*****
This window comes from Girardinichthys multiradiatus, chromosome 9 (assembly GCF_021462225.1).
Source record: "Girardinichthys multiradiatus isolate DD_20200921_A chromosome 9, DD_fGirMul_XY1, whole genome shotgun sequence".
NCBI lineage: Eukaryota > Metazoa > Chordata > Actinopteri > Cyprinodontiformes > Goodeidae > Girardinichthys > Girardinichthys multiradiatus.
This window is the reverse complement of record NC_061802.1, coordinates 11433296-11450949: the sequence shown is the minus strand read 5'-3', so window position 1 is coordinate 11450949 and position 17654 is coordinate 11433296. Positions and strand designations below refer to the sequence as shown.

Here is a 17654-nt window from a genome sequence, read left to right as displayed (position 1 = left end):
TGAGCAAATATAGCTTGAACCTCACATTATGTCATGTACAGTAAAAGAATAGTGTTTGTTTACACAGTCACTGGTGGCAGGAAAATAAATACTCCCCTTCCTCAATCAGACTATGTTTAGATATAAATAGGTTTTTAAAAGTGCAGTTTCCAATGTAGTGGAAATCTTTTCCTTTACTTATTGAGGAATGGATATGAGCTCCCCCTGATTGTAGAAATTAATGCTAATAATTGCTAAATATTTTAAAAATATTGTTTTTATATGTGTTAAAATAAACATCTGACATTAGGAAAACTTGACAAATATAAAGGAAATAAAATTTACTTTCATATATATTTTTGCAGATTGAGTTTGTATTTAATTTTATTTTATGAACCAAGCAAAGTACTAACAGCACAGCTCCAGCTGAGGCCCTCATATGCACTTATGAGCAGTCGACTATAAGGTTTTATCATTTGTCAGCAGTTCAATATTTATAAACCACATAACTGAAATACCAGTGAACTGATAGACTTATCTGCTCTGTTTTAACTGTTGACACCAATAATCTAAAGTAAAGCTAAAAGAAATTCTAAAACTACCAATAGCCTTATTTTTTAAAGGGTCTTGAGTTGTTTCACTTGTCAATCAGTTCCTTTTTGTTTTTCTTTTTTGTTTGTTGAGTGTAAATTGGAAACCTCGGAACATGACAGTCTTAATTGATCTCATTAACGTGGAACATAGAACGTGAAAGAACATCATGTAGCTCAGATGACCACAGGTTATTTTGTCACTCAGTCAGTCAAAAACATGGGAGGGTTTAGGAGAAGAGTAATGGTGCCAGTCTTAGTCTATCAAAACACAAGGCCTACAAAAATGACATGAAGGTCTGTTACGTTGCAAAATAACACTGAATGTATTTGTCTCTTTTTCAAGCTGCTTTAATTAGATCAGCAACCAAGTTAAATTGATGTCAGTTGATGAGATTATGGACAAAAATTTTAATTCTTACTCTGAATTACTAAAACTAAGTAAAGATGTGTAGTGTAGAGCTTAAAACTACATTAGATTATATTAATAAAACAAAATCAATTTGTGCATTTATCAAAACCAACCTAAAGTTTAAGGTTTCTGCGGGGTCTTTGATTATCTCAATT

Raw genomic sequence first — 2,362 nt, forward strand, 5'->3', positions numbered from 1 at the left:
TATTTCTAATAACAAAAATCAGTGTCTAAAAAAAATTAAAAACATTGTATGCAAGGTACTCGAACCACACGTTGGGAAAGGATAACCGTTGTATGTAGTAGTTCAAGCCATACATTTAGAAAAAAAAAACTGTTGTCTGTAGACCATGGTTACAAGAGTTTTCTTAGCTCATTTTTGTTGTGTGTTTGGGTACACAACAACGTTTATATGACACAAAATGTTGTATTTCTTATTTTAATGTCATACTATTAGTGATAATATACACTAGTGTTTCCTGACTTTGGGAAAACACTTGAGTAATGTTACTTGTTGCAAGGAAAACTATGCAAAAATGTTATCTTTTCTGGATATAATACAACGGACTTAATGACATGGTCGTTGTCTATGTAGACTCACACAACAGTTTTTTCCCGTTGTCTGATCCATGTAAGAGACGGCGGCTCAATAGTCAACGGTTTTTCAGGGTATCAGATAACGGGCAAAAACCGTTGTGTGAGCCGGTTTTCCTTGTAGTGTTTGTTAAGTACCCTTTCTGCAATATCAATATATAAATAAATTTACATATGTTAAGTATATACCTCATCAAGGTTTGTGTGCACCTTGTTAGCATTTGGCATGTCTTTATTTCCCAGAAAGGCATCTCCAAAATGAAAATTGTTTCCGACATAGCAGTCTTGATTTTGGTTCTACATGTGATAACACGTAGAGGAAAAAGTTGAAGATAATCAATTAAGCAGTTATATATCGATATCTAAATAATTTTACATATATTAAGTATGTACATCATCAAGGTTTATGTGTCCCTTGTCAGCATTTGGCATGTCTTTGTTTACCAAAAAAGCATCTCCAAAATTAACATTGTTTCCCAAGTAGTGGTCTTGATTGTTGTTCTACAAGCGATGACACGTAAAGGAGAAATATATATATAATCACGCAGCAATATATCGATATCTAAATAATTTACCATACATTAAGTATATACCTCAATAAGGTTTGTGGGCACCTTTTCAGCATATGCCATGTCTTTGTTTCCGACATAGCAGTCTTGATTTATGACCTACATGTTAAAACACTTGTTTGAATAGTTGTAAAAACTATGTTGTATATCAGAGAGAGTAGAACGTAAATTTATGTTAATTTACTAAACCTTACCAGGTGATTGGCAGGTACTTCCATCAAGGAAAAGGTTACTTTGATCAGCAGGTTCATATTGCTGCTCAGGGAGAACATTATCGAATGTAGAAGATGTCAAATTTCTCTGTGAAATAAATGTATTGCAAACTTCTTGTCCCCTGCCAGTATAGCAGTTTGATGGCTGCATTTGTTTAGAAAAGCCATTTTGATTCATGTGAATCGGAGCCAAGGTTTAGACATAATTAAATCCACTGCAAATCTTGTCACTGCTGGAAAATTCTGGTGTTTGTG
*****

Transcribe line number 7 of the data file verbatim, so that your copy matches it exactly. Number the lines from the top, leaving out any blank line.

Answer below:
Raw genomic sequence first — 2,362 nt, forward strand, 5'->3', positions numbered from 1 at the left: